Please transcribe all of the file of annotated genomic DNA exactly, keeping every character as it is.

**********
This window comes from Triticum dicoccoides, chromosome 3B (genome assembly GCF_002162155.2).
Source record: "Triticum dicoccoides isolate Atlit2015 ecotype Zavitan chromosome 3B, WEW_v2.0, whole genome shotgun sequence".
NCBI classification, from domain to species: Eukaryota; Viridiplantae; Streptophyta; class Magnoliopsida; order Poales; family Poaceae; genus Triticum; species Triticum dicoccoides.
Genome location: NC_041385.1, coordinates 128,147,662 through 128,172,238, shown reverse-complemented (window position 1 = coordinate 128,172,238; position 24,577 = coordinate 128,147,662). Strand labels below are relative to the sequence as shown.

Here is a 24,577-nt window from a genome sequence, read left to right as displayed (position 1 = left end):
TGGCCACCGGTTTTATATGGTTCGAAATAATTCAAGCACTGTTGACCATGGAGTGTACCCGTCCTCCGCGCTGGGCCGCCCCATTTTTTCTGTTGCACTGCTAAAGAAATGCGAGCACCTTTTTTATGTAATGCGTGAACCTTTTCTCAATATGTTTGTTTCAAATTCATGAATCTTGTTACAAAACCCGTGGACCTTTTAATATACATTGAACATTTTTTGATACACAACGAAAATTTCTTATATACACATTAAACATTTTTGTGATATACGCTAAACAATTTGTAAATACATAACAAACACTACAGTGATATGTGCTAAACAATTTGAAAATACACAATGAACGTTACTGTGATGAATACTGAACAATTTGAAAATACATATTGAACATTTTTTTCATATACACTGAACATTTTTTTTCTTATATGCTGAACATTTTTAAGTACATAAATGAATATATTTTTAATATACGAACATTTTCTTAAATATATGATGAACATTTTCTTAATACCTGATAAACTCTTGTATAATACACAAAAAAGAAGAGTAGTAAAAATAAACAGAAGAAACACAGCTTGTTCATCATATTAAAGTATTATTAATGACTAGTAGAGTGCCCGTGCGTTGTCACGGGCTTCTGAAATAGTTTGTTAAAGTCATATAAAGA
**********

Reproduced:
This window comes from Triticum dicoccoides, chromosome 3B (genome assembly GCF_002162155.2).
Source record: "Triticum dicoccoides isolate Atlit2015 ecotype Zavitan chromosome 3B, WEW_v2.0, whole genome shotgun sequence".
NCBI classification, from domain to species: Eukaryota; Viridiplantae; Streptophyta; class Magnoliopsida; order Poales; family Poaceae; genus Triticum; species Triticum dicoccoides.
Genome location: NC_041385.1, coordinates 128,147,662 through 128,172,238, shown reverse-complemented (window position 1 = coordinate 128,172,238; position 24,577 = coordinate 128,147,662). Strand labels below are relative to the sequence as shown.

Here is a 24,577-nt window from a genome sequence, read left to right as displayed (position 1 = left end):
TGGCCACCGGTTTTATATGGTTCGAAATAATTCAAGCACTGTTGACCATGGAGTGTACCCGTCCTCCGCGCTGGGCCGCCCCATTTTTTCTGTTGCACTGCTAAAGAAATGCGAGCACCTTTTTTATGTAATGCGTGAACCTTTTCTCAATATGTTTGTTTCAAATTCATGAATCTTGTTACAAAACCCGTGGACCTTTTAATATACATTGAACATTTTTTGATACACAACGAAAATTTCTTATATACACATTAAACATTTTTGTGATATACGCTAAACAATTTGTAAATACATAACAAACACTACAGTGATATGTGCTAAACAATTTGAAAATACACAATGAACGTTACTGTGATGAATACTGAACAATTTGAAAATACATATTGAACATTTTTTTCATATACACTGAACATTTTTTTTCTTATATGCTGAACATTTTTAAGTACATAAATGAATATATTTTTAATATACGAACATTTTCTTAAATATATGATGAACATTTTCTTAATACCTGATAAACTCTTGTATAATACACAAAAAAGAAGAGTAGTAAAAATAAACAGAAGAAACACAGCTTGTTCATCATATTAAAGTATTATTAATGACTAGTAGAGTGCCCGTGCGTTGTCACGGGCTTCTGAAATAGTTTGTTAAAGTCATATAAAGA